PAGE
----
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Addiction means a lot of different things
The term covers many different concerns. Most commonly, people think of various kinds of substance abuse, from legal drugs like tobacco and alcohol to heroin, cannabis, cocaine and so on. However, there are also quite common addictions to shopping, spending, gambling, sex and pornography and a variety of other things and activities. Indeed the most common addiction of all is to caffeine - though very few people with this addiction go to therapists of course. There are those who suggest that everyone has an addiction of some kind. However, clearly some addictions are problematic for people. Many endanger health and wellbeing. Some destroy lives.

Are there common patterns?
  • Compromised needs:  Whilst many people may experiment with drugs, drink, go shopping, gamble etc., relatively few become addicted. Recent thinking suggests that this may be because many of the basic psychological needs human beings were inadequately met at the time the addiction developed - and go on being compromised partly because of the addiction.
  • Damaged resources:  Equally, people may become addicted because some of their innate resources for meeting psychological needs may have been temporarily damaged or have never been properly developed
  • The addictive trance:  Addictions are characterised by automatic behaviours around the addiction. The addict is easily lured into trance-like states in which he or she behaves as if on automatic pilot, despite any good intentions. It is as if the addiction had taken over choice.
  • Dissonance & helplessness:  It is common for addicts to be or become unhappy with their addictive behaviours, yet to still perform them. There is often a conflict between intention and action. This is one reason preaching to addicts rarely reforms them. Addicts frequently know that their behaviour is wrong or not good for them and ought to change, but feel helpless because of the 'power' of the habit.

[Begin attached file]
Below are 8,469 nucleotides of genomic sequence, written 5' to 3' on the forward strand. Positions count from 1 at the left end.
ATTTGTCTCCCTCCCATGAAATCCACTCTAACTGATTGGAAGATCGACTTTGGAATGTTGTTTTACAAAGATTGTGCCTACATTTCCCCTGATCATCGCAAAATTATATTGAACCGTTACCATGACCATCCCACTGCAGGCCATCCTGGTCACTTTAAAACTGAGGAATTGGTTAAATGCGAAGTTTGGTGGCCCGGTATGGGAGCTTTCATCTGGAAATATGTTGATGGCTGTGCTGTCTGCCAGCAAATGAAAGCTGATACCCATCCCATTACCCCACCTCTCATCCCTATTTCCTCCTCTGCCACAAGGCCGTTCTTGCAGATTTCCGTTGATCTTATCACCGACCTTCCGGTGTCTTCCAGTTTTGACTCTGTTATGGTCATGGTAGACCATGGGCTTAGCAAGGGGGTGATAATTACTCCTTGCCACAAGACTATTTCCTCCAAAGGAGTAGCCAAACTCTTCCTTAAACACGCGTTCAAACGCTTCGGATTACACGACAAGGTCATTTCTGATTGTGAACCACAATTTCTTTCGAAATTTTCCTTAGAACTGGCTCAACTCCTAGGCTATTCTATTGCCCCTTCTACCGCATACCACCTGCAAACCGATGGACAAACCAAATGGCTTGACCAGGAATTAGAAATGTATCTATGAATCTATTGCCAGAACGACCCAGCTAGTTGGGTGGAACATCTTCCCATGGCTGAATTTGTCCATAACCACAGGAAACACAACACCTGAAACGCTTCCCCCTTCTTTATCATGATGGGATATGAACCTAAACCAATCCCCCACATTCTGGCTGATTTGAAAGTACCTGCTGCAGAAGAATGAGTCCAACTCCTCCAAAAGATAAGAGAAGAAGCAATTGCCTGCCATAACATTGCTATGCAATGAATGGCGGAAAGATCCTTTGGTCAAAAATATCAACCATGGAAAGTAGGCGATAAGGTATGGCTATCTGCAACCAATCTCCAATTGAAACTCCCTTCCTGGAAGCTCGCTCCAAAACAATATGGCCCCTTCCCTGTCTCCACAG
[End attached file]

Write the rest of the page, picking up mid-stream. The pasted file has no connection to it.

Stages of recovery and relapse:
According to some experts, there is a typical cycle through which addicts may pass several times before recovering completely - though it remains possible, through awareness and intelligently realistic strategies, to escape this cycle:
  • Pre-contemplation:  At this stage, addicts are happy with their habit and do not regard it as a problem.
  • Contemplation:  Addicts begin to be discontented with the amount of control the habit has over them and may experience the dissonance and helplessness described above
  • Decision:  Addicts decide on a strategy (willpower/counselling/therapy/drug substitution etc.) for stopping the addiction and put it into practice.
  • Maintenance:  At this stage, if the decision stage has been successful, former addicts are maintaining their new, non-addicted state.
  • Relapse:  This is unfortunately not untypical, since strategies are often unrealistic and comprehensive enough.
Intelligent therapy for addictions
  • breaks the trance of addiction
  • empowers the client, showing that helplessness is not inevitable
  • develops comprehensive, realistic strategies
  • develops ways the client can meet needs in new ways
  • takes into account the unique circumstances and capacities of the client
  • uses effective methods of de-traumatising and de-conditioning unhelpful memories where appropriate
  • does not encourage introspection and confession
  • avoids psychobabble of all kinds

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